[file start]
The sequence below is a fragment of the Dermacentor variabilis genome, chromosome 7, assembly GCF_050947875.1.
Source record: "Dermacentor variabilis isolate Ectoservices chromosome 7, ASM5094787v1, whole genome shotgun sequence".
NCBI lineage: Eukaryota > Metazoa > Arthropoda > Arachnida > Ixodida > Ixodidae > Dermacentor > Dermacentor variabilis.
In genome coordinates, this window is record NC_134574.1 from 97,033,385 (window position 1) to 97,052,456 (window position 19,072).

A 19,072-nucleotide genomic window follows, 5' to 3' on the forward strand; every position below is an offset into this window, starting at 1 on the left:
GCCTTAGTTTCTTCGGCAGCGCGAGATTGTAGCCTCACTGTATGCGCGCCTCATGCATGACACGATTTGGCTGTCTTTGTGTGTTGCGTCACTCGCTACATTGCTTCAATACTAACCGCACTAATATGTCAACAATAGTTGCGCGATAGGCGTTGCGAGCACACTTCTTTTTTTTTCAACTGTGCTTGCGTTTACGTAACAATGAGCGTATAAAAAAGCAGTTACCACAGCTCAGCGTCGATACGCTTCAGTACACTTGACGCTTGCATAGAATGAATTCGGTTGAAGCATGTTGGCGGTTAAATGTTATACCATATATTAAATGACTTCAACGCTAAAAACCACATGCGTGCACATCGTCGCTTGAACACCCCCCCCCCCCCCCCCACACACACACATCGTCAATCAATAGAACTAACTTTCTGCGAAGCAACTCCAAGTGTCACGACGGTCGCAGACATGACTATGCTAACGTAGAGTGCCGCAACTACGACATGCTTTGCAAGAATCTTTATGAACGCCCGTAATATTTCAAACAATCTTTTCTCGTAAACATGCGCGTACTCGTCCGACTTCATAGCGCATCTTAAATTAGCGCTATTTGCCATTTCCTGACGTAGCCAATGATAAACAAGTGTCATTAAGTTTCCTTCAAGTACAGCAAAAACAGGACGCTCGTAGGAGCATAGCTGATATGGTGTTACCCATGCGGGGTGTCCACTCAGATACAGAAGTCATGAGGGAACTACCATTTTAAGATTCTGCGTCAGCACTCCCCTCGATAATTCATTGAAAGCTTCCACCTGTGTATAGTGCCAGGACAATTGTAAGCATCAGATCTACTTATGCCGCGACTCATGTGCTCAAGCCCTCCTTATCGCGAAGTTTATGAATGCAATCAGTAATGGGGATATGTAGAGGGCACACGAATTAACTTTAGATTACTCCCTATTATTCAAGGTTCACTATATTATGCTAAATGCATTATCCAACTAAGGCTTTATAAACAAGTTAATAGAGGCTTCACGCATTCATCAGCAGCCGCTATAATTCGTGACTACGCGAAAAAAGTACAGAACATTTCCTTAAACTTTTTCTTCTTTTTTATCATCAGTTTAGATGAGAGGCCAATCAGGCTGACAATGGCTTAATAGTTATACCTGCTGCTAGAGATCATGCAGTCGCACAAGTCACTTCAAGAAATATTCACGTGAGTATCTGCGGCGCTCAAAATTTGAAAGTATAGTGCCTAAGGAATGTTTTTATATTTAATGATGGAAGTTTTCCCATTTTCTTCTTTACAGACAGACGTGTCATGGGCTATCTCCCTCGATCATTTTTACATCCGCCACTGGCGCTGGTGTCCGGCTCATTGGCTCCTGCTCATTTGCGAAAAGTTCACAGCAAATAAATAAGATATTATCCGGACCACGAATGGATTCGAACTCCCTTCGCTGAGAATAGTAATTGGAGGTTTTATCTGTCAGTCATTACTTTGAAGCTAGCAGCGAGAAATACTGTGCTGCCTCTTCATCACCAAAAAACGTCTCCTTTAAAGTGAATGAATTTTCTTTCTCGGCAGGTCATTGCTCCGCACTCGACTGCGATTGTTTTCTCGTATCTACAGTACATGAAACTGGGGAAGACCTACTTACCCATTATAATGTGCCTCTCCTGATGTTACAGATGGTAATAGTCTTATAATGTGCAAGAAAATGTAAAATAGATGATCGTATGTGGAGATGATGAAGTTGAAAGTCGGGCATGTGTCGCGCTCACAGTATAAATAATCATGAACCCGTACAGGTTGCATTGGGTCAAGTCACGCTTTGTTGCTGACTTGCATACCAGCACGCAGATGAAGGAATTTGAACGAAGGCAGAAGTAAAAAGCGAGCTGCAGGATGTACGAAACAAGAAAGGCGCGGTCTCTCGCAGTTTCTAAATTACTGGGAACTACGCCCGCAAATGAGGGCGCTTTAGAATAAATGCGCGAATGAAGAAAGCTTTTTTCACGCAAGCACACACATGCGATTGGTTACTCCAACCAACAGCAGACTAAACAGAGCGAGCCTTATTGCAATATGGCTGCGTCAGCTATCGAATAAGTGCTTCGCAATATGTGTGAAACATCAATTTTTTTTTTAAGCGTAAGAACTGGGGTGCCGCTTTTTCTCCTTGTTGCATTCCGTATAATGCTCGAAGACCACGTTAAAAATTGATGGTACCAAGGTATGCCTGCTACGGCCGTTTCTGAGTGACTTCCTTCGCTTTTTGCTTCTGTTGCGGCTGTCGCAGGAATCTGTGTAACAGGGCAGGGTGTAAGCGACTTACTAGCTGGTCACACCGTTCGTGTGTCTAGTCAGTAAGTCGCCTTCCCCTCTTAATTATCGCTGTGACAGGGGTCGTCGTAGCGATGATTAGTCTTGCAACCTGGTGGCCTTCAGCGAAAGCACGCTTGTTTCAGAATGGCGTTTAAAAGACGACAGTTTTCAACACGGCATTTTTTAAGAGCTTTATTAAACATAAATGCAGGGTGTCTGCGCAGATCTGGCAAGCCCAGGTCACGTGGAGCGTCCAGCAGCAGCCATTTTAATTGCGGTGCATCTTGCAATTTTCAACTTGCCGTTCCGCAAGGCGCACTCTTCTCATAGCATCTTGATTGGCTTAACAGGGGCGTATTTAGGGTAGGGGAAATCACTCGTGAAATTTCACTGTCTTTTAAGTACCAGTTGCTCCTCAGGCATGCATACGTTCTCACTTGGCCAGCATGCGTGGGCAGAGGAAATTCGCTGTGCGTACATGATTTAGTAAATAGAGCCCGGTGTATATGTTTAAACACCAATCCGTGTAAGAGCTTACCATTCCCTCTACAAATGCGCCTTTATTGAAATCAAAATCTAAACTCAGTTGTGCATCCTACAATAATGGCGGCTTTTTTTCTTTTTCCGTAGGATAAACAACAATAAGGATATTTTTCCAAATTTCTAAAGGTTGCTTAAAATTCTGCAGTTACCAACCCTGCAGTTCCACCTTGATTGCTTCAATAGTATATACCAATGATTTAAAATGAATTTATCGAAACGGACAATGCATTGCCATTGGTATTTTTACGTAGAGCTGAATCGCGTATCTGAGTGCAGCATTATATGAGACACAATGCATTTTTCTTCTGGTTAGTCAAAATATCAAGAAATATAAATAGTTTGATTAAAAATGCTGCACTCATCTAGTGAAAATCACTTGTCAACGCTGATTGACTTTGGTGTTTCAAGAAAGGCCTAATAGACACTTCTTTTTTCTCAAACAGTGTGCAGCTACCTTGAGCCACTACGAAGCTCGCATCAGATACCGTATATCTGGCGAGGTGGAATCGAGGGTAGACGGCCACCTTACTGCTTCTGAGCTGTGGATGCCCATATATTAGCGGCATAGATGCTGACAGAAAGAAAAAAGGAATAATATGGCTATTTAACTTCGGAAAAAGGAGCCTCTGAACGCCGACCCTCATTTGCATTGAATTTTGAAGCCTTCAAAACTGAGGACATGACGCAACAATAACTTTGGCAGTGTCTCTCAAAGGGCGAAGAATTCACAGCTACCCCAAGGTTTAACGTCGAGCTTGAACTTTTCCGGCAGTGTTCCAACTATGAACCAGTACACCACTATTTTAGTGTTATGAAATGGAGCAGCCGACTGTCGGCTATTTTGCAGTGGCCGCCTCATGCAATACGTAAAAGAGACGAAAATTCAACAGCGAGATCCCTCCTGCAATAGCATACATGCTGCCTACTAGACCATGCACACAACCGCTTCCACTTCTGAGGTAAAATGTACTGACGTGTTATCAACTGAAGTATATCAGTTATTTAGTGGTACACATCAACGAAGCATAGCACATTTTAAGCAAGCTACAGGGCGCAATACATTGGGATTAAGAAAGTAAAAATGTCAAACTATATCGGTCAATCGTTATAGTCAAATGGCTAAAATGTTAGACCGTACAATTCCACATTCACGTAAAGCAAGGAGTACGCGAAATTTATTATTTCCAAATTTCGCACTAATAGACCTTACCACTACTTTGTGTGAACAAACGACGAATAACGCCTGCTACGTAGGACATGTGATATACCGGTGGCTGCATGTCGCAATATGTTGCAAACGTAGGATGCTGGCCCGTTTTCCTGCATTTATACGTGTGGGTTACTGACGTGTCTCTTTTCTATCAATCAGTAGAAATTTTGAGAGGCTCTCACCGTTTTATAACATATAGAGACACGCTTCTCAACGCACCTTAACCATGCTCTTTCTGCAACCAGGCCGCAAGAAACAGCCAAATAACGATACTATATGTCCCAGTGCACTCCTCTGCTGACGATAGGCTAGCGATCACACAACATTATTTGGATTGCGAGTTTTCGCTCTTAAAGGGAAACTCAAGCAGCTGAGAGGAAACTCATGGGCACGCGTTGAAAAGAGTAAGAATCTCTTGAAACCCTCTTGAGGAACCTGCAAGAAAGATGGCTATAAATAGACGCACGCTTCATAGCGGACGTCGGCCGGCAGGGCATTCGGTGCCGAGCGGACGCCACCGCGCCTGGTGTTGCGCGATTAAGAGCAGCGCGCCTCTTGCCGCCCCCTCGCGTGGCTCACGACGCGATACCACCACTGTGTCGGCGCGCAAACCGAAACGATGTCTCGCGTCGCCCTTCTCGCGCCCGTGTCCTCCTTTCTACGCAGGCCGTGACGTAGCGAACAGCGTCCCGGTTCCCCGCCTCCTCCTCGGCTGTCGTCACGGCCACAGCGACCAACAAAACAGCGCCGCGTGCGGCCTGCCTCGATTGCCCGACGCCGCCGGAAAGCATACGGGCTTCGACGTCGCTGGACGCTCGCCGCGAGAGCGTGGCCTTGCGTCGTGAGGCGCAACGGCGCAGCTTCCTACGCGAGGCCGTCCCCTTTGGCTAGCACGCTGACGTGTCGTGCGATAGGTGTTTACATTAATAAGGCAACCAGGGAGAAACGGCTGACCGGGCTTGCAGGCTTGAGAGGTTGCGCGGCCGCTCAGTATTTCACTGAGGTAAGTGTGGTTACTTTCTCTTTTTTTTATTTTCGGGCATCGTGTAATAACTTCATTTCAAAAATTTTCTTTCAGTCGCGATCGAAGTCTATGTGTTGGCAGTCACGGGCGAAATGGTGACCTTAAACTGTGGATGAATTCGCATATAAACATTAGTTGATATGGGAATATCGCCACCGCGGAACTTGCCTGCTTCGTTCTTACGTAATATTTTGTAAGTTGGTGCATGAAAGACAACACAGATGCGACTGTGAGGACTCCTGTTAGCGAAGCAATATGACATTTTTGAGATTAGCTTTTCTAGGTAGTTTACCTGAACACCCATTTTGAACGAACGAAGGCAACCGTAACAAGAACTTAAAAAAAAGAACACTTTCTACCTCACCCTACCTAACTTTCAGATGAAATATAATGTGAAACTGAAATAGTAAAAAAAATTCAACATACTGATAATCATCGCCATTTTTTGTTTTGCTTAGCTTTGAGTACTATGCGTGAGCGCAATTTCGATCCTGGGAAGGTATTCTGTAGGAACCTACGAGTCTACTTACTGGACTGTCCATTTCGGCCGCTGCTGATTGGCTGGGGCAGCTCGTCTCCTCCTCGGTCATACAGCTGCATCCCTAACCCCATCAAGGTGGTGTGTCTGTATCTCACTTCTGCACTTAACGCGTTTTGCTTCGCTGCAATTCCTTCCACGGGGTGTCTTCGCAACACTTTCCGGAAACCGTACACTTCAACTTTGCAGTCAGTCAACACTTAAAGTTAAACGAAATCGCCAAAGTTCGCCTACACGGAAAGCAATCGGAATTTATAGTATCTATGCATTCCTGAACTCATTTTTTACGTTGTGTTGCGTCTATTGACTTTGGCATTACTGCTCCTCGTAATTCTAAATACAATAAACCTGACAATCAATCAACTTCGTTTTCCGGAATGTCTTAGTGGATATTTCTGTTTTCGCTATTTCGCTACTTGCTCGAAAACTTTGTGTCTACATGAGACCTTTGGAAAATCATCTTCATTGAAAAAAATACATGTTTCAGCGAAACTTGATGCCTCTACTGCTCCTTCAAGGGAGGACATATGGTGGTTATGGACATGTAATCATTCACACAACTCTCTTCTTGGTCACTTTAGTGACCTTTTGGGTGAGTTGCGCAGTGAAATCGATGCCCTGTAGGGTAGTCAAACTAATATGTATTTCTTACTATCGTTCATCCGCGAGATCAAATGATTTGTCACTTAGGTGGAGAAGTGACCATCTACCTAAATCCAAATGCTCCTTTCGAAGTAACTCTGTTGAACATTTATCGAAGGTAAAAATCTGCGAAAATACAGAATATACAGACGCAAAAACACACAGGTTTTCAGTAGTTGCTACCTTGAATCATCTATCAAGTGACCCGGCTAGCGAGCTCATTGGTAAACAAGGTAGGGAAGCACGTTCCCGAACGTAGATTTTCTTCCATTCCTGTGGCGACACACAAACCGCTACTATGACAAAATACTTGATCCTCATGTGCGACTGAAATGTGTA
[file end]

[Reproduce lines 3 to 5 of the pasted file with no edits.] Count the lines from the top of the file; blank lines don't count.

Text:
NCBI lineage: Eukaryota > Metazoa > Arthropoda > Arachnida > Ixodida > Ixodidae > Dermacentor > Dermacentor variabilis.
In genome coordinates, this window is record NC_134574.1 from 97,033,385 (window position 1) to 97,052,456 (window position 19,072).

A 19,072-nucleotide genomic window follows, 5' to 3' on the forward strand; every position below is an offset into this window, starting at 1 on the left: